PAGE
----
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Computational Transportation Science

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Title: Computational Transportation Science


1
Computational Transportation Science
  • Ouri Wolfson
  • Computer Science

2
Vision
  • Take advantage of advances in
  • Wireless communication (communicate)
  • Mobile/static Sensor technologies (integrate)
  • Geospatial-temporal information management
    (analyze)
  • To address transportation problems
  • Congestion
  • Safety
  • Mobility
  • Energy
  • Environmental

3

IGERT Ph.D. program in Computational
Transportation Science
Information Technology
  • Funded by the National Science Foundation (3M)
  • Train about 20 Scientists
  • Will develop novel classes of applications
  • Colleges engineering, business, urban planning
  • 30K/year stipend, international internships

4
Outline
  • Abstraction of concepts from sensor data
    extracting semantic locations from GPS traces.
  • Coping with imprecision and uncertainty
    map matching. 
  • Mixed environments information in vehicular and
    other peer-to-peer networks. 
  • Managing spatial-temporal data compression.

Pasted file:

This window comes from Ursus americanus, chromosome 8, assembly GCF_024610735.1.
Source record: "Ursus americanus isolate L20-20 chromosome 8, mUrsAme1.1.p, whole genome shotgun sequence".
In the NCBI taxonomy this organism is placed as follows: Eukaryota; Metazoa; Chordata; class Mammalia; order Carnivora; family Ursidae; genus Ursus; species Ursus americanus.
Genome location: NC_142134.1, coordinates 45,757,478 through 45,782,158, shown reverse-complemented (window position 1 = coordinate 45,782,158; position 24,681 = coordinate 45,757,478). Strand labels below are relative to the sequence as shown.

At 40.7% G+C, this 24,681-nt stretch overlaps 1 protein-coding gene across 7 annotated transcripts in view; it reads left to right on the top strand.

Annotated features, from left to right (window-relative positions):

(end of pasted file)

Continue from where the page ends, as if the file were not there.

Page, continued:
• Software tools Databases with
  • spatial,
  • temporal,
  • uncertainty
  • capabilities for
  • Tracking,
  • analysis,
  • routing 

5
Introduction location information
  • Location information
  • Physical location
  • Provided by positioning systems
  • GPS (122.39, 239.11, 1120am)
  • Unreadable by users
  • Semantic location
  • Not directly provided by positioning systems
  • Dominicks grocery store, 1340 S. Canal St.
  • Dermatologists office
  • Home
  • Useful to users

6
Introduction problem statement
  • Physical location -gt semantic location
  • Devices
  • Outdoor positioning systems
  • Internet access
  • Application examples
  • context awareness of mobile devices
    (autocomplete)
  • Reminder applications
  • Total Recall by Gordon Bell

7
Main Input and Output
  • Input Trajectory T (x1, y1, t1), (x2, y2,
    t2), , (xn, yn, tn)
  • Output 1 Semantic location
  • Location name (BestBuy)
  • Semantic category
  • Business type (electronics store),
  • office
  • home
  • Street address
  • Output 2 Semantic location log file
  • (date, begin_time, end_time, semantic location)

8